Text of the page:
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# University Catalog

### MATH 221. Calculus I

Credits: 4
 Department: Mathematics & Statistics Description: Limits, continuity, differentiation, applications of derivatives, integration. Prereq.: 115, or 112 and 113, or high school advanced algebra and trigonometry with a satisfactory math placement score. 4 Cr. F, S, SUM. Prerequisites: MATH 115, or MATH 112 and MATH 113, or high school advanced algebra and trigonometry with a satisfactory math placement score. Semester Offered: FallSpringSummer Grading Method: ABCDF Lab: Lab Goal Area: GOAL AREA 4: MATHEMATICAL THINKING & QUANTITATIVE REASONING Additional Information:

#### Student Learning Outcomes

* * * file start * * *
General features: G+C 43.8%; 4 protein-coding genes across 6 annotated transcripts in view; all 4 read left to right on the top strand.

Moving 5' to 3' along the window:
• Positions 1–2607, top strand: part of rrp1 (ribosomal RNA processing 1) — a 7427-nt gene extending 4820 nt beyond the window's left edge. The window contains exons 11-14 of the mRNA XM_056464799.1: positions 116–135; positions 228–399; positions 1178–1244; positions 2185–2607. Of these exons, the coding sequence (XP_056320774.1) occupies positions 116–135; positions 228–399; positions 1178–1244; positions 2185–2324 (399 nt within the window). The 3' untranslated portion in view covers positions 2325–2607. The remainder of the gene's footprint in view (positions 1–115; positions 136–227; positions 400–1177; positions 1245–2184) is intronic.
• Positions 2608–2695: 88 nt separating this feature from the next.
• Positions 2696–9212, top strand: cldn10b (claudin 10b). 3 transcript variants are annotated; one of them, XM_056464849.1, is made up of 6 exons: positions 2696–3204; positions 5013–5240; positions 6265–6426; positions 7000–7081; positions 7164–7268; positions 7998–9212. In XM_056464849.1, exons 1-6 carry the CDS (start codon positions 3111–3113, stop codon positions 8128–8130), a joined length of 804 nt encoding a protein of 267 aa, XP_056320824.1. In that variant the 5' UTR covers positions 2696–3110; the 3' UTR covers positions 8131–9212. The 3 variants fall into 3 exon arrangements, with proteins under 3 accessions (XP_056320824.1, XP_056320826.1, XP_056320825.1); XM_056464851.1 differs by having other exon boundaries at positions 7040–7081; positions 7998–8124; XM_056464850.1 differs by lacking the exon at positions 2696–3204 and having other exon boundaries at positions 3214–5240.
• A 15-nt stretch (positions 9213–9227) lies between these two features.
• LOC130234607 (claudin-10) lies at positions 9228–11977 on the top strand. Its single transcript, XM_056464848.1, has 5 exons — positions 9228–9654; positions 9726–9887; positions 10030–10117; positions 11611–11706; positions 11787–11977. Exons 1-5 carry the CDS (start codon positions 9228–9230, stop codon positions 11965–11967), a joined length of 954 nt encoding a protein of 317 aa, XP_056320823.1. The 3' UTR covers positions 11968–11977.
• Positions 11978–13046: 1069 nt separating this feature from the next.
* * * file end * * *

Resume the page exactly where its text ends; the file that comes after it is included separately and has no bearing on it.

1 Calculate limits using graphical, algebraic and numerical methods and the Squeeze Theorem. 2 Determine continuity of a function at points, identify various types of discontinuities and identify intervals of continuity for functions. 3 Calculate derivatives from the definition and using differentiation rules and implicit differentiation. 4 Use differentiation to identify tangent lines, to solve geometric problems and to solve problems involving rates of change. 5 Solve optimization and related-rates problems by analytic methods. 6 Graph a function, showing all relevant information such as relative extrema, inflection points, and asymptotes, with analytic methods and without the aid of graphing technology. 7 Approximate roots of equations by using the bisection method and Newton’s method. 8 Calculate integrals by using the Fundamental Theorem of Calculus, u-substitution, and observations about symmetry of graphs. Use integration to find the area under a curve, to solve problems involving net change, and to solve other geometric problems. 9 State and apply named theorems of calculus (the Intermediate Value Theorem, the Mean Value Theorem, and the Fundamental Theorem of Calculus). Identify whether a derivative or an integral (or neither) is more appropriate for use in a given problem. 10 Communicate their knowledge of the basic principles of Calculus I, both orally (e.g. class discussions) and in writing (e.g. written assessments).

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